“To lose to somebody that you watched fishing for the past 20 years — just to be on the same stage with him — it’s a privilege,” Johnston said. “If I was gonna see anyone else win, I would want it would be Rick. He earned it. He deserves it. He put his time in. “I can’t complain about second place at my first event.”
Clunn said the question of when he’ll finally give up fishing is “a dirty question.” He’s looking forward to next week’s Toyota Bassmaster Elite at Lake Lanier in Georgia and has no plans of slowing down anytime soon.
“A lot of stuff off the water is old to me,” Clunn said. “But when I go on the water, it’s brand new, just like it was when I started. I love it just as much as I ever have. “It’s an incredible thing to go out every single day and know that you’ve gotta figure them out. This amazing study of natural rhythms and how all things are connected — I can’t see myself ever getting tired of that.”
During a tournament when giant fish were weighed in all four days, the Phoenix Boats Big Bass of the week was caught during Thursday’s opening round. The honor went to Virginia pro John Crews for the 11-2 largemouth he caught on Day 1.
Rookie pro and former college fishing champion Patrick Walters of South Carolina was fourth with 91-14, and Crews was fifth with 89-11.
The Elite anglers hit the St. Johns River fishery at its peak. The 75 anglers caught 158 five-bass limits and weighed in 893 bass totaling 2,927 pounds, 8 ounces of bass. With an average weight of 3 1/4 pounds and the largest weigh-in crowds in the history of St. Johns Bassmaster tournaments, the event more than lived up to the theme of the 2019 Elite Series: “Big Bass. Big Stage. Big Dreams.” -2019 Bassmaster Elite Series Platinum Sponsor: Toyota -2019 Bassmaster Elite Series at St. Johns River Title Sponsor: Power-Pole -2019 Bassmaster Elite Series Premier Sponsors: Abu Garcia, Berkley, Humminbird, Mercury, Minn Kota, Nitro Boats, Power-Pole, Skeeter Boats, Talon, Triton Boats, Yamaha -2019 Bassmaster Elite Series Supporting Sponsors: Academy Sports + Outdoors, Bass Pro Shops, Carhartt, Lowrance, Mossy Oak Fishing, T-H Marine -Power-Pole Bassmaster Elite at St. Johns River Host Sponsor: Putnam County Chamber of Commerce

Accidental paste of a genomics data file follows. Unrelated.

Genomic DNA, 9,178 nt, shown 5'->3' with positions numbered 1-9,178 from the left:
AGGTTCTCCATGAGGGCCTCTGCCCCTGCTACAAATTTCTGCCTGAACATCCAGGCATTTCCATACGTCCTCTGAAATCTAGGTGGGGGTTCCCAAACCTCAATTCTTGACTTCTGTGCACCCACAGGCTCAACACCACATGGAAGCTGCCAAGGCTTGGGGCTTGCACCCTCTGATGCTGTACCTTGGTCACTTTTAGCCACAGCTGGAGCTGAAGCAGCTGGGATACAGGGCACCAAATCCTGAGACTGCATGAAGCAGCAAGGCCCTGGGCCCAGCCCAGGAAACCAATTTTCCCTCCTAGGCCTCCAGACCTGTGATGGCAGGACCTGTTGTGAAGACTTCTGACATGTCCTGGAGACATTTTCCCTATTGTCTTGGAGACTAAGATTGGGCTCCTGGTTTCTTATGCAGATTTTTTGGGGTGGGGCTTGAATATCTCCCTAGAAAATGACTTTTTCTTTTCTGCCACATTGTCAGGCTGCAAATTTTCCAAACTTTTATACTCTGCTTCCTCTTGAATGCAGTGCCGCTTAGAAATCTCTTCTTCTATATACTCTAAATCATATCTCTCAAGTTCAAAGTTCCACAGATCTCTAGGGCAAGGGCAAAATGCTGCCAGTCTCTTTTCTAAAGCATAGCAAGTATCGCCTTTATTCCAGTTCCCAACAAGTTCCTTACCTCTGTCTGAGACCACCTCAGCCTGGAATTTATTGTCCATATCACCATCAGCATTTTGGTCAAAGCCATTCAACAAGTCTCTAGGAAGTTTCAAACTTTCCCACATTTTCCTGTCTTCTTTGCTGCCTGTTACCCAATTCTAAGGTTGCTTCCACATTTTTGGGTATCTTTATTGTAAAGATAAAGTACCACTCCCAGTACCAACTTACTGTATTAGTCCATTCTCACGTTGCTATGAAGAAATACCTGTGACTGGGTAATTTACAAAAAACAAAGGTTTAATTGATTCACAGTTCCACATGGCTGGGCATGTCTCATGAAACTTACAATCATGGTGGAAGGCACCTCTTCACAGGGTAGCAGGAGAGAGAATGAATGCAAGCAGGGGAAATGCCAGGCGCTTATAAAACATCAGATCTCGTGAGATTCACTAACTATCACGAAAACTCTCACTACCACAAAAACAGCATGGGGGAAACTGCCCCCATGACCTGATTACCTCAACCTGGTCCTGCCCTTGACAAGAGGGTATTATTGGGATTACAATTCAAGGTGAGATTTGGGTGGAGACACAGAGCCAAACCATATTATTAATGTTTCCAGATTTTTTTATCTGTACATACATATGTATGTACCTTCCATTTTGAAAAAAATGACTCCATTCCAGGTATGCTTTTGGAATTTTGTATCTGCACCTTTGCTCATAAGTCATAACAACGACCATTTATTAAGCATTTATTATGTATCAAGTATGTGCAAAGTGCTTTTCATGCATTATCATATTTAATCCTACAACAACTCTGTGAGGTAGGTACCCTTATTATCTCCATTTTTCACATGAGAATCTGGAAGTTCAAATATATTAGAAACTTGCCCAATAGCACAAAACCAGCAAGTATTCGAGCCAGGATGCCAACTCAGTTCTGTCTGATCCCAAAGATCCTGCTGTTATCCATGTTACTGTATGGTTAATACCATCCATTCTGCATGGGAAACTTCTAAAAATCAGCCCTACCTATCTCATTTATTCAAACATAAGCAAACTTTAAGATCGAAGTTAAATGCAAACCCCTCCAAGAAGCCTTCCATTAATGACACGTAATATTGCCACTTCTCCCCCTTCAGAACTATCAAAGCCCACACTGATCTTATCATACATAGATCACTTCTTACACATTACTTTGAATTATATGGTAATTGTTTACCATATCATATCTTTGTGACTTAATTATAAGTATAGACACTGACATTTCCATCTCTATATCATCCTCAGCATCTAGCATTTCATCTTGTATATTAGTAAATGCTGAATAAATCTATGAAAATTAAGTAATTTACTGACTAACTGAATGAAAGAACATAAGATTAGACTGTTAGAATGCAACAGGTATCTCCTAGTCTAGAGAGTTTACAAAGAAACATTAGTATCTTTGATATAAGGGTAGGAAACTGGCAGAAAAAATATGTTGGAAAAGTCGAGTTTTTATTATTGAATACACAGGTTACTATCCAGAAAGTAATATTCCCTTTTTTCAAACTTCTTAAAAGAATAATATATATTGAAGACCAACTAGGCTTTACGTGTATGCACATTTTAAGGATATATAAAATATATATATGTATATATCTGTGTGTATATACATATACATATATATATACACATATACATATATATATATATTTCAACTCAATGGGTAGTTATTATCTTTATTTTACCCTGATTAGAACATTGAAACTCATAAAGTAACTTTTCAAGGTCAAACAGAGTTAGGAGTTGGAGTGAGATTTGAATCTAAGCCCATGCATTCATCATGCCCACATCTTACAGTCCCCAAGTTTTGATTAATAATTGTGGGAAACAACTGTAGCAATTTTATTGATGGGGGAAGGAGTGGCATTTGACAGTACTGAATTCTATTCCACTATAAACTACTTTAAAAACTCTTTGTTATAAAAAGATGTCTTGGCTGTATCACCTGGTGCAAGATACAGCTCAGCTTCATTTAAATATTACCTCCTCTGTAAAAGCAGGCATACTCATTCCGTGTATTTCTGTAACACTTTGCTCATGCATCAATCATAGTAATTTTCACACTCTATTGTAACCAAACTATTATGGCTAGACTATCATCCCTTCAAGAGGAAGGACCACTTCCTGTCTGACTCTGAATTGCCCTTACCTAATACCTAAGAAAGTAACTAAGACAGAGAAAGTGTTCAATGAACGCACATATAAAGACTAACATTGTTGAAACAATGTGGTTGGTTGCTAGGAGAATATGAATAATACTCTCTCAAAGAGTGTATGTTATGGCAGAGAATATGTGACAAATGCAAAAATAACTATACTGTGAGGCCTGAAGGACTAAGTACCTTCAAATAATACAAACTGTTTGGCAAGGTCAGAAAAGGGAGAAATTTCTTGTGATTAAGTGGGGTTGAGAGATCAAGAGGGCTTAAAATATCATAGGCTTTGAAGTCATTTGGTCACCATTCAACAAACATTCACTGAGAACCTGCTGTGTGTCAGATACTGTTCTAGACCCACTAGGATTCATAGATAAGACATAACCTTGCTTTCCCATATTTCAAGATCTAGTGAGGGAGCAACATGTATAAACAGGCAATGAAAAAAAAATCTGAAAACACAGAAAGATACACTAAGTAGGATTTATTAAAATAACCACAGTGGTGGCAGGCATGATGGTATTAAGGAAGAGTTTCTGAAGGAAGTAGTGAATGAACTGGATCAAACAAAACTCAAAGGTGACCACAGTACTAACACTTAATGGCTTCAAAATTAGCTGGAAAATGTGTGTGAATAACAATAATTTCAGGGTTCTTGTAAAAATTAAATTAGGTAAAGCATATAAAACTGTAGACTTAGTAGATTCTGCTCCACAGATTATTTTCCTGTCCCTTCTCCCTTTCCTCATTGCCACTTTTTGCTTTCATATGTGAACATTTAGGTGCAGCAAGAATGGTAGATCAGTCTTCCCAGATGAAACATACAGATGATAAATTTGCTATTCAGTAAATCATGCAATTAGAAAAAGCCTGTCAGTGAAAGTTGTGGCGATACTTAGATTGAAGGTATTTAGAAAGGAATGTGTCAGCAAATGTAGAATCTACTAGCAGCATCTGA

About B.A.S.S: B.A.S.S. is the worldwide authority on bass fishing and keeper of the culture of the sport. With more than 510,000 members internationally, B.A.S.S. is not only home to the nation’s premier fishing tournament trails, but it also boasts the most expansive and comprehensive media network in the fishing industry. Its media include The Bassmasters on the ESPN networks, more than 130 hours of tournament programming on the Pursuit Channel, 250 hours of on-the-water streaming coverage on Bassmaster LIVE and 1 million monthly visitors to the flagship website on bass fishing – Bassmaster.com. B.A.S.S. also provides more than 4.4 million readers with the best in bass fishing coverage through Bassmaster and B.A.S.S. Times, and its radio and social media programs and events reach hundreds of thousands each month.
The Bassmaster Tournament Trail includes the most prestigious events at each level of competition, culminating in the ultimate event on the biggest stage for competitive anglers, the GEICO Bassmaster Classic presented by DICK’S Sporting Goods. The trail also includes the Bassmaster Elite Series, BassPro.com Bassmaster Open Series, B.A.S.S. Nation Series, Carhartt Bassmaster College Series presented by Bass Pro Shops, Mossy Oak Fishing Bassmaster High School Series, and the Bassmaster Team Championship.